So, the US metropolitan areas with the largest percentage jump in commuters that bike to work are Portland, Madison, San Francisco and Denver. Now that we've gotten the "no duh" portion of the US Public Interest Research Group's (PIRG) recent study on urban driving habits out of the way, we can dig further into a report that argues that we're about nine years past the year when "peak car" happened.
Here's how the numbers play out. PIRG says US vehicle miles per capita reached a zenith of about 10,000 miles in 2004 and has since fallen to closer to 9,000 miles. Almost three-quarters of the largest US cities had a drop in average miles per capita. Moreover, the number of vehicles per licensed driver is down four percent since 2006, and the percentage of driving-age Americans with licenses is at a 30-year low.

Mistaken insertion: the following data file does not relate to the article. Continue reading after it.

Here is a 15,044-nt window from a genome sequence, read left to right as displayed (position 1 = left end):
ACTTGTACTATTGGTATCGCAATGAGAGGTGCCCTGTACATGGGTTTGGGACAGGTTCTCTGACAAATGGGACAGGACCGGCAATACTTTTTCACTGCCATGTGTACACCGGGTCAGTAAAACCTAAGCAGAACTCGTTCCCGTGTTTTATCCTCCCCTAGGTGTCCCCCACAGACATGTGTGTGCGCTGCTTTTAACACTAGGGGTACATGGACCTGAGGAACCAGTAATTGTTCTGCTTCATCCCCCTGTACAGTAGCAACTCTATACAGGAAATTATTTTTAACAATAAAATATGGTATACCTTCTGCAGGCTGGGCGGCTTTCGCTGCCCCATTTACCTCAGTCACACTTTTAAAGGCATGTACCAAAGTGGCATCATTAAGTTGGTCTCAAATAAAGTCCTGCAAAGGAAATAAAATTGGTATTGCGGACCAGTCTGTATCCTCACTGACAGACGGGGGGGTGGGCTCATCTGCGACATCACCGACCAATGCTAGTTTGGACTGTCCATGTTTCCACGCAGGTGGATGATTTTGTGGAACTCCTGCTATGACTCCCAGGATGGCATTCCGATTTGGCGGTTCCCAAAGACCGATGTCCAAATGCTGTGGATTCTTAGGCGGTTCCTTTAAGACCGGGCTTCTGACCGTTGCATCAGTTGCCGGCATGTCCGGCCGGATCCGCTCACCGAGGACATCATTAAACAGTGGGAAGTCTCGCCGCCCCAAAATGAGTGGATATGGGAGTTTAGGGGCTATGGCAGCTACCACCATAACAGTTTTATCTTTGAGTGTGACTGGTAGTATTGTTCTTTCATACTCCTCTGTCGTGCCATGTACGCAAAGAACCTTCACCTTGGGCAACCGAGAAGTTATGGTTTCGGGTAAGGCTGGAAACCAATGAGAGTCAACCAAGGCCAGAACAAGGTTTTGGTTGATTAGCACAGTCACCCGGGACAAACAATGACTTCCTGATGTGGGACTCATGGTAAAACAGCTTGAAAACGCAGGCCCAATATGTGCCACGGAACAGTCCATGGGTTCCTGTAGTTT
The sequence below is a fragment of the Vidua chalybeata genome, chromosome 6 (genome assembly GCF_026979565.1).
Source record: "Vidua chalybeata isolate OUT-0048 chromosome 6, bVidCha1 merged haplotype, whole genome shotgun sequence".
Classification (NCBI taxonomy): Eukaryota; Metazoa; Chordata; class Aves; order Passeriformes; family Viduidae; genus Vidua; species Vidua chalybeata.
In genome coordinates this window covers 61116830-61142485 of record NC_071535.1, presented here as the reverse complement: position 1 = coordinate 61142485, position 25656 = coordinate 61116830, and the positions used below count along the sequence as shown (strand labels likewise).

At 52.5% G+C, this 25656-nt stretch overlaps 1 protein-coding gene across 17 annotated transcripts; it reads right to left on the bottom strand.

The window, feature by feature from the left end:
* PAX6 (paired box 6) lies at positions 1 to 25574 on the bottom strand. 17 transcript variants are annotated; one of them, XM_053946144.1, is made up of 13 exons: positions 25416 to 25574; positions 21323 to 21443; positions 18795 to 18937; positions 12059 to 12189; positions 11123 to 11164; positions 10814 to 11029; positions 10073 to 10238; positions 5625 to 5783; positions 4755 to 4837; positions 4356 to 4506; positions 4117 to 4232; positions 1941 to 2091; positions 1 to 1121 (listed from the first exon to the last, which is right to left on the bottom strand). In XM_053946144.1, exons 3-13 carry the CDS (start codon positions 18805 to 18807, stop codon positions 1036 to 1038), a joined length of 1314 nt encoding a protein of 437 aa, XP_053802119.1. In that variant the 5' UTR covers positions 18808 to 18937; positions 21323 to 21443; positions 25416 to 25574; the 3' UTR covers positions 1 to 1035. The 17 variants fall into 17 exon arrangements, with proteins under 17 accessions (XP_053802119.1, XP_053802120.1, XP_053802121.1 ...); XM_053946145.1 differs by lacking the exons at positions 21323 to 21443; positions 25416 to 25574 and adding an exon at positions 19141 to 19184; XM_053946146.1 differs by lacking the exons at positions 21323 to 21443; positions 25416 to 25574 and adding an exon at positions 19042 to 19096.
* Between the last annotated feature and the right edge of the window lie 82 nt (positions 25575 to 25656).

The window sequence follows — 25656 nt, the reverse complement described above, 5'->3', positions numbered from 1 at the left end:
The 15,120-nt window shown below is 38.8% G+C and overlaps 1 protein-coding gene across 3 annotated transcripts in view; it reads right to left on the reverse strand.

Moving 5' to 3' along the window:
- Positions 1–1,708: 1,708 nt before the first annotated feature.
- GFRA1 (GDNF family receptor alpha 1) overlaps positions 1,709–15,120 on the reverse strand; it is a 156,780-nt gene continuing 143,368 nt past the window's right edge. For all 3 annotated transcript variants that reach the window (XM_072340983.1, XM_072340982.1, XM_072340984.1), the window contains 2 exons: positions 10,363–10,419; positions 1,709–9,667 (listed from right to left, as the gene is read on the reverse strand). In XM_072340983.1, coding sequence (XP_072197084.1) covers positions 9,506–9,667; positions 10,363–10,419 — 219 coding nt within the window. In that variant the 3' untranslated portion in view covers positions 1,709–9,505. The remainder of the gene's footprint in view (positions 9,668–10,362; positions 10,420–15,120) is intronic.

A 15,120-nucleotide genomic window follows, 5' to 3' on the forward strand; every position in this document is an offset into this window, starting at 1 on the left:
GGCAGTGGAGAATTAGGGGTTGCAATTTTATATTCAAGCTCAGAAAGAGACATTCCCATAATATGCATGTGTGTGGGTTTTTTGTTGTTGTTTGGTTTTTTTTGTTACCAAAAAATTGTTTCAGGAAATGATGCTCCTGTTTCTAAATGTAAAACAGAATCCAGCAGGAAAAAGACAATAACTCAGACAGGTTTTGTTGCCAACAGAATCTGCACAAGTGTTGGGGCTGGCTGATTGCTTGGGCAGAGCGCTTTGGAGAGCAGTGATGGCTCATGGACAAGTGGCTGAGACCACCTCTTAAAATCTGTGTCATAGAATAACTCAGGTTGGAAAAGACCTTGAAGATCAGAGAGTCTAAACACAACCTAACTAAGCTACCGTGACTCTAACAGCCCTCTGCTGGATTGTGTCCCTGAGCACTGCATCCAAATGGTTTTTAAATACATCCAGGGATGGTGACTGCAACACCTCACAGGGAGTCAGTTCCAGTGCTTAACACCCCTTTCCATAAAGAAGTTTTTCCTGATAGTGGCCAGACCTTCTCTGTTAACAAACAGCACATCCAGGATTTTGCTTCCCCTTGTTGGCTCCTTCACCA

The percentage of driving-age Americans with licenses is at a 30-year low.
Geographically, the New York City area, Washington, D.C. and Austin, TX, were the metro areas with the largest declines in private-car commenting. Biking to work is pretty much universally on the upswing, even beyond the granola-heavy areas, but more importantly, about 60 percent of US cities have seen a rise in recent years of public transit commuting. If you'd like to know more than these Peak Ca highlights, so grab yourself a cup of coffee and check out PIRG's 62-page report here and check out another definition of "Peak Car" here.